A Nassau judge Monday ruled results of DNA samples alleged killer Maxwell Sherman gave police and his statements to them can be used at his upcoming murder trial.
Sherman, 19, is charged with second-degree murder and first-degree sexual abuse in connection with the death of Lauren Daverin-Gresham, 18, of Lynbrook.
Police recovered her body, which was naked except for boots, on a Rockville Centre footbridge on Aug. 22, 2013. Sherman later told police he met Daverin-Gresham there that night, but denied having sex with her and any wrongdoing, according to court testimony. He has pleaded not guilty.
Acting state Supreme Court Justice Meryl Berkowitz also ruled a police photo array, including a photo of Sherman, that detectives showed to a 22-year-old witness wasn't "unduly suggestive."
This means that witness, Rodney Reed, potentially could testify that Sherman was the red-haired man he reportedly saw straddling a woman's body on the footbridge shortly before the victim was found dead at the crime scene.
The judge also ruled Monday that evidence resulting from police searches of Sherman's duffle bag and bicycle could be used at the trial, which she set for April 28.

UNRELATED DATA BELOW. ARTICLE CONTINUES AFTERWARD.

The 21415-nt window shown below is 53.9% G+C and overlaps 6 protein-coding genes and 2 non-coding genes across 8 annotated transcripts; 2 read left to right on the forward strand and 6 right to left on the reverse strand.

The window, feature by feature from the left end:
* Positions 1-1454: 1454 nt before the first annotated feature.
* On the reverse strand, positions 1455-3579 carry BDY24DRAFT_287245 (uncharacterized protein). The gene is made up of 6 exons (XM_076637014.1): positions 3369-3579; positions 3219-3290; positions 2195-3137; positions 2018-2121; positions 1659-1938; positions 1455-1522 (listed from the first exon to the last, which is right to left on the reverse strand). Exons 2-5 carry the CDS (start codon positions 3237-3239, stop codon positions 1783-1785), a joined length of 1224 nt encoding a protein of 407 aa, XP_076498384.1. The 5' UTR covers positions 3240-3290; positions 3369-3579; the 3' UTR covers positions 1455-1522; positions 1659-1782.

Defense attorney William Petrillo had argued Sherman was the only person in the police photo array shown looking away from the camera and that it was unduly suggestive.
He also said Reed's reported comment that it "definitely looks like the guy" when picking the defendant out of the array didn't equal a positive ID. Petrillo has also called Reed's account implausible, saying Reed knew the victim and didn't give detectives information about what he'd allegedly seen on the footbridge until two days after speaking to police at the crime scene.
Exclusive subscription offer
Newsday covers the stories that matter most to Long Islanders. We dig deep to uncover the facts, hold the powerful in check and keep a watchful eye on Long Island.
Your digital subscription, starting at $1, supports local journalism vital to the community.SUBSCRIBE NOW
The Garden City lawyer also had argued for suppression of his client's statements to police and evidence resulting from consent Sherman gave involving providing DNA samples and allowing a search of some of his belongings. Petrillo said Sherman didn't feel free to leave during questioning, meaning his consent wasn't voluntary.
But Assistant District Attorney Everett Witherell had argued the photo array was fair, that Sherman had waived his rights before speaking to detectives, and even ripped hair out of his arm for DNA testing.
Petrillo declined to comment after court. Paul Leonard, spokesman for acting District Attorney Madeline Singas, said prosecutors were pleased with the judge's decision and looked forward to the trial.